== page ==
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First comparison of quantitative estimates of termite biomass and abundance reveals strong intercontinental differences

Published online by Cambridge University Press:  06 February 2014

Cecilia A.L. Dahlsjö*
Affiliation:
Environmental Change Institute, School of Geography and the Environment, University of Oxford, South Parks Road, Oxford, OX1 3QY, UK Soil Biodiversity Group, Department of Entomology, The Natural History Museum, London, SW7 5BD, UK
Catherine L. Parr
Affiliation:
Department of Earth, Ocean and Ecological Sciences, School of Environmental Sciences, University of Liverpool, Liverpool, L69 3GP, UK
Yadvinder Malhi
Affiliation:
Environmental Change Institute, School of Geography and the Environment, University of Oxford, South Parks Road, Oxford, OX1 3QY, UK
Homathevi Rahman
Affiliation:
Institute for Tropical Biology and Conservation, University Malaysia Sabah, Jalan UMS, 88400 Kota Kinabalu, Sabah, Malaysia
Patrick Meir
Affiliation:
School of Geosciences, University of Edinburgh, Edinburgh, UK Research School of Biology, The Australian National University, Canberra, ACT 0200, Australia
David T. Jones
Affiliation:
Soil Biodiversity Group, Department of Entomology, The Natural History Museum, London, SW7 5BD, UK
Paul Eggleton
Affiliation:
Soil Biodiversity Group, Department of Entomology, The Natural History Museum, London, SW7 5BD, UK
*
1Corresponding author. Email: cecilia.dahlsjo@ouce.ox.ac.uk

Abstract:

Termite species and functional groups differ among regions globally (the functional-diversity anomaly). Here we investigate whether similar differences in biomass and abundance of termites occur among continents. Biomass and abundance data were collected with standardized sampling in Cameroon, Malaysia and Peru. Data from Peru were original to this study, while data from Cameroon and Malaysia were compiled from other sources. Species density data were sampled using a standardized belt transect (100 × 2 m) while the biomass and abundance measurements were sampled using a standardized protocol based on 2 × 2-m quadrats. Biomass and abundance data confirmed patterns found for species density and thus the existence of the functional diversity anomaly: highest estimates for biomass and abundance were found in Cameroon (14.5 ± 7.90 g m−2 and 1234 ± 437 ind m−2) followed by Malaysia (0.719 ± 0.193 g m−2 and 327 ± 72 ind m−2) and then Peru (0.345 ± 0.103 g m−2 and 130 ± 39 ind m−2). The biomass and abundance for each functional group were significantly different across sites for most termite functional groups. Biogeographical distribution of lineages was the primary cause for the functional diversity anomaly with true soil-feeding termites dominating in Cameroon and the absence of fungus-growing termites from Peru. These findings are important as the biomass and abundance of functional groups may be linked to ecosystem processes. Although this study allowed for comparisons between data from different regions further comparable data are needed to enhance the understanding of the role of termites in ecosystem processes on a global scale.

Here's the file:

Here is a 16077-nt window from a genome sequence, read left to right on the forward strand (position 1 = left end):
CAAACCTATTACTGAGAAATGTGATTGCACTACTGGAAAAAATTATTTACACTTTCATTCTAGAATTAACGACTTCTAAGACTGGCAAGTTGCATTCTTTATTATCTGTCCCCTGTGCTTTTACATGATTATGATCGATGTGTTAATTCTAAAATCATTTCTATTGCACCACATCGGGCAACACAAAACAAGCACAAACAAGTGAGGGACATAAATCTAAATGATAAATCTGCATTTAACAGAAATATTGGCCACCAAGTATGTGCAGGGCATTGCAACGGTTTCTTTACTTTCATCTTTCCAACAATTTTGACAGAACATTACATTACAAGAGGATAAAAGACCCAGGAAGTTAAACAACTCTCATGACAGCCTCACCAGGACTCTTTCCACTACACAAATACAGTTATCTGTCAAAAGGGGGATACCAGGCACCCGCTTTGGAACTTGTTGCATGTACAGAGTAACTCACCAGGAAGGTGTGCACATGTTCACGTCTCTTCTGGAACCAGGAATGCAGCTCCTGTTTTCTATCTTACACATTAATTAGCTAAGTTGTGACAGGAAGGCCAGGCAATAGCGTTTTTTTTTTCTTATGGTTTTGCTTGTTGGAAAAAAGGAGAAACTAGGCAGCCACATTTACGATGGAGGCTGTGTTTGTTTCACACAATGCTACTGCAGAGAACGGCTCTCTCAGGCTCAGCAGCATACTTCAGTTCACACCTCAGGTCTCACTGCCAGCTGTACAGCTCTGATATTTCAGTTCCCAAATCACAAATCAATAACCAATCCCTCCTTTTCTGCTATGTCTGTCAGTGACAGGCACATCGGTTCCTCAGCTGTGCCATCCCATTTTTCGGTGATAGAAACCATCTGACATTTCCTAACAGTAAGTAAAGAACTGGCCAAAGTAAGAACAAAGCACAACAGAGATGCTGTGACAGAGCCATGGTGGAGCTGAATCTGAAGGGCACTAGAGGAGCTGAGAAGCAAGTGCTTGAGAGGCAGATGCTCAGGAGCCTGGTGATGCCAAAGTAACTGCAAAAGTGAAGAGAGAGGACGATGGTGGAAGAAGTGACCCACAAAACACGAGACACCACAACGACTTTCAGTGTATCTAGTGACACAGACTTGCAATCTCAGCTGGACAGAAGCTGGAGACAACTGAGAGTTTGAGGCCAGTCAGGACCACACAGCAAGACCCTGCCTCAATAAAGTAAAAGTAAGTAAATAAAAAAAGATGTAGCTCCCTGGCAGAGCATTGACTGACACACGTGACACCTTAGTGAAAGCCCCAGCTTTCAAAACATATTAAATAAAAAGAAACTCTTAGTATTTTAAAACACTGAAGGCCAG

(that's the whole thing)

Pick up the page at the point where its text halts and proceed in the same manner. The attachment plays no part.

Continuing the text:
Type
Research Article
Copyright
Copyright © Cambridge University Press 2014 

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